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Tag: Sergei Kharitonov

Today in Injuries: Pat Curran Withdraws From Bellator 121 Title Fight, Jake Shields Out of WSOF 11 Bout With Jon Fitch


(Just be real, Pat. You woke up and the belt was gone. It happens. / Photo via @PatCurranMMA)

Due to a severe right calf strain, Bellator featherweight champion Pat Curran will be unable to defend his title against top contender Patricio “Pitbull” Freire at Bellator 121, June 6th in Thackerville, Oklahoma. As Curran stated in a release yesterday:

I have my sights set on getting back into the cage as soon as possible, with July in mind, but I want to be 100 percent healthy heading into that cage to smash ‘Pitbull.’

Bellator has had a rotten stretch of luck lately with its champions staying healthy. Most notably, Eddie Alvarez had to pull out of the promotion’s first pay-per-view event due to a concussion — which led to Will Brooks winning an interim lightweight title that may or may not be worth the leather it’s printed on. Plus, Bellator bantamweight champion Eduardo Dantas suffered a head injury of his own in training last month, and was forced to withdraw from his scheduled May 2nd title defense against Joe Warren.

In other injury news…

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MMA Video Tribute: Josh Barnett’s Five Greatest Submissions


(Come on…hasn’t Mark Hunt suffered enough?)

Tomorrow night in San Jose, Josh Barnett will face the greatest challenge of his post-PRIDE career when he meets Daniel Cormier in the finals of Strikeforce’s World Heavyweight Grand Prix. (FYI, we’ll be liveblogging the Showtime main card starting at 10 p.m. ET, so don’t make any big plans.) Barnett’s comfort-level in the cage and catch-wrestling expertise have led him on a four-year winning streak, and one more victory could earn him an improbable return to the UFC. In honor of this pivotal moment for the Warmaster, we decided to round up his five greatest submissions. Enjoy, and shoot us your predictions for Barnett vs. Cormier in the comments section…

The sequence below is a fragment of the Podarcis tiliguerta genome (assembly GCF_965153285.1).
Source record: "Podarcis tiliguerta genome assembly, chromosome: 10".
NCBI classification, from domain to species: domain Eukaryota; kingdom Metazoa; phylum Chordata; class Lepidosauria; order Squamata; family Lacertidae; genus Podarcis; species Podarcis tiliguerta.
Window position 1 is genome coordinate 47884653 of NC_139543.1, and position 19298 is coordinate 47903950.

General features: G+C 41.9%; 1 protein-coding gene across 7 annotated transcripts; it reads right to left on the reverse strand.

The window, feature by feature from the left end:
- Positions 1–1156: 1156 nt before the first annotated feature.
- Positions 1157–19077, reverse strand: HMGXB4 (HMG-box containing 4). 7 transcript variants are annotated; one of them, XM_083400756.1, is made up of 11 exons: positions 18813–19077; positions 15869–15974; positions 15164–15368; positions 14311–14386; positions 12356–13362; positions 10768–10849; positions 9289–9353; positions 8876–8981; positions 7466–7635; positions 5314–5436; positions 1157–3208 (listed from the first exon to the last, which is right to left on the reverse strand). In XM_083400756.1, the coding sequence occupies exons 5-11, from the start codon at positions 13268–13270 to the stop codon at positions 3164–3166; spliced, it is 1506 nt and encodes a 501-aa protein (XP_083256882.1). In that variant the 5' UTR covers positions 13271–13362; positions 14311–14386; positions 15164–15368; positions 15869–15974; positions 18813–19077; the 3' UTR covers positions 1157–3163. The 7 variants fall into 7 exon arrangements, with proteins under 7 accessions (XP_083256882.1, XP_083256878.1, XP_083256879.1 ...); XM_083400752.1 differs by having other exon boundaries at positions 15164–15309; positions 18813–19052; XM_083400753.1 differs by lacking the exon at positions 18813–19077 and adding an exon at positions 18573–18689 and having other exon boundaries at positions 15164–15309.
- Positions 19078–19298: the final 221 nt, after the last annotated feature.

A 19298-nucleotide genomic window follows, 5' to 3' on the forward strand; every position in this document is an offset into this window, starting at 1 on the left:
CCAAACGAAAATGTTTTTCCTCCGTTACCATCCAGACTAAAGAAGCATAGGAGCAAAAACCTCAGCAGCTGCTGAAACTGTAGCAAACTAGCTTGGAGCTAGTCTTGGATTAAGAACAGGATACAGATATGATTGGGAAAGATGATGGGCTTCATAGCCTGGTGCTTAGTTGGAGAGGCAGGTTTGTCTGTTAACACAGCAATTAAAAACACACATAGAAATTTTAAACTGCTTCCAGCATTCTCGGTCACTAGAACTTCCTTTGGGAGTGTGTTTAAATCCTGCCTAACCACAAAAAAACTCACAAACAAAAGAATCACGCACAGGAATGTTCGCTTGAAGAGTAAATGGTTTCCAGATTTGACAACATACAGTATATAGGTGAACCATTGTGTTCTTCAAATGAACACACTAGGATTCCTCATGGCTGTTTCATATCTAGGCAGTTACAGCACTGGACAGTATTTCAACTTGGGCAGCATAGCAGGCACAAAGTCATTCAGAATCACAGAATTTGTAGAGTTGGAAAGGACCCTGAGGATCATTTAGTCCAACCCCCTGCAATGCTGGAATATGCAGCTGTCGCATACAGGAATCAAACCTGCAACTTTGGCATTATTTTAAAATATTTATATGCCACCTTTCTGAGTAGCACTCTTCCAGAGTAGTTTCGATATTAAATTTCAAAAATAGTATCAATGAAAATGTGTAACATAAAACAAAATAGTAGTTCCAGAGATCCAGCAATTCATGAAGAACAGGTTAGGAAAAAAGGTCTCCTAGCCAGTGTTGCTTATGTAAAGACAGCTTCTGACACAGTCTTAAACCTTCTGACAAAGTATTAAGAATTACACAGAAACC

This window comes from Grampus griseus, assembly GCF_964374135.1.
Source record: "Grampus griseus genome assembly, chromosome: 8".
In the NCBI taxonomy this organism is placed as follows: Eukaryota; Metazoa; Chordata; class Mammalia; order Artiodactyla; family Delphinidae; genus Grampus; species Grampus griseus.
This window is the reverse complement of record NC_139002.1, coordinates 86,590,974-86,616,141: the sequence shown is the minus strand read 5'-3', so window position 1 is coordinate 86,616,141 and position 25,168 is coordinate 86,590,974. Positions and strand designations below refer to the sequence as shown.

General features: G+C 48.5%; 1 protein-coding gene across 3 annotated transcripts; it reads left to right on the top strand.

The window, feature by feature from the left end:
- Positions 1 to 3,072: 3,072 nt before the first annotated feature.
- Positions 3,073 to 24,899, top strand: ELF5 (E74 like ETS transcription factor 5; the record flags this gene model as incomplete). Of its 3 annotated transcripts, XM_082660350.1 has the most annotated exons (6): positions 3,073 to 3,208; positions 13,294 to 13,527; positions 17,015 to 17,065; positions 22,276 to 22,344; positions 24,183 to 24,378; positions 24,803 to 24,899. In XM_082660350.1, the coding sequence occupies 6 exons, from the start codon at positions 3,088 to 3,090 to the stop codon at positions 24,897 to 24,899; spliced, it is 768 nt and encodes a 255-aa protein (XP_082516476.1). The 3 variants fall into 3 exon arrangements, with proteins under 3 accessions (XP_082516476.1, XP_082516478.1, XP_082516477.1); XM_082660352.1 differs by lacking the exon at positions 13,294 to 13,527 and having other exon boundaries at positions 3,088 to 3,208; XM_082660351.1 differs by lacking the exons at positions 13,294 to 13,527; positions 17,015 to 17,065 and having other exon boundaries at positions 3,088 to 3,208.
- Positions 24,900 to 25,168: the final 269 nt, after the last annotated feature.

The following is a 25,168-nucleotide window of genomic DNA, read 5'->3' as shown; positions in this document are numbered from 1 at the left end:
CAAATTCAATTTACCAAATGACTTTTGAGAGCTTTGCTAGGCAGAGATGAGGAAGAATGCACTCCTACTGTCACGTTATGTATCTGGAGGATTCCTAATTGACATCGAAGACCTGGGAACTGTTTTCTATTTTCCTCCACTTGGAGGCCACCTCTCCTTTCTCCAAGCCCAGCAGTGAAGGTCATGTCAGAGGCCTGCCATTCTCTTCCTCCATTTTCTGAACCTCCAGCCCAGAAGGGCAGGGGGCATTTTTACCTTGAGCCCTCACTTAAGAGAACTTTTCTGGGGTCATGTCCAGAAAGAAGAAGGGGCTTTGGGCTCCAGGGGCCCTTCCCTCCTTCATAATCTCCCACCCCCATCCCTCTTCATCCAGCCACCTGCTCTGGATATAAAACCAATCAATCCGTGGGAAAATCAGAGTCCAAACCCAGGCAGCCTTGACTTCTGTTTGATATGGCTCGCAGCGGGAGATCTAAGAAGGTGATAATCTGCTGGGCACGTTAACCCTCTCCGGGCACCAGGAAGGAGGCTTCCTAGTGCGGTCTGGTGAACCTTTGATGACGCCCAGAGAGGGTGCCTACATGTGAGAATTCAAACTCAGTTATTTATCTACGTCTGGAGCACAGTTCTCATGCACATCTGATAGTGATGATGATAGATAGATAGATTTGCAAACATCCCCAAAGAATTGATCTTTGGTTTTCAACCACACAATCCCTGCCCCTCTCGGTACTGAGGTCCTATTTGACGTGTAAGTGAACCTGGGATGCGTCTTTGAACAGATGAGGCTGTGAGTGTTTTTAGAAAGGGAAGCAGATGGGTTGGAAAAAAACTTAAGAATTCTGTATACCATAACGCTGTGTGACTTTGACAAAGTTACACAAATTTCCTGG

(Josh Barnett vs. Semmy Schilt; UFC 32, 6/29/01)

Barnett’s first submission in the Octagon came against gigantic kickboxer Semmy Schilt, who had made his UFC debut the previous month by smashing Pete Williams. Wisely, Barnett avoids the standup game entirely, immediately taking the Dutchman to the mat. Schilt is absolutely helpless underneath the Babyface Assassin, and eventually gives up mount. Barnett waits for the right moment then attacks Schilt’s arm, giving up position in the process. It doesn’t matter — Barnett sinks the armbar at the 4:21 mark of the first round and establishes himself as a fearsome heavyweight grappler.

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Monday Morning Video Roundup: Cyborg Beats Up a Japanese Comedian, Kharitonov Smokes Miller, & More


(It was like this, but even more terrifying.) 

It’s been a while since we’ve heard from former Strikeforce Women’s featherweight champion Cristiane “Cyborg” Santos. In the fallout of her sixteen second destruction of Hiroko Yamanaka and subsequent positive steroid test that saw her stripped of her title, “Cyborg” has been laying low, quietly awaiting her April 9th appeal and the chance to smash Ronda Rousey for her insolence.

In the meantime, it looks like the former champ has decided to broaden her training horizons, if you will, now incorporating a regular diet of Japanese game show hosts and comedians to satiate her overwhelming desire to kill. In fact, she recently appeared on the Japanese show Honoo no Taiikukai to demonstrate that she is just as strong without anabolic steroids coursing through her veins by taking on a…male Japanese comedian? Believe it or not, the match was surprisingly competitive for the most part, until Cyborg decided to go all Courtney Korpela on the poor bastard.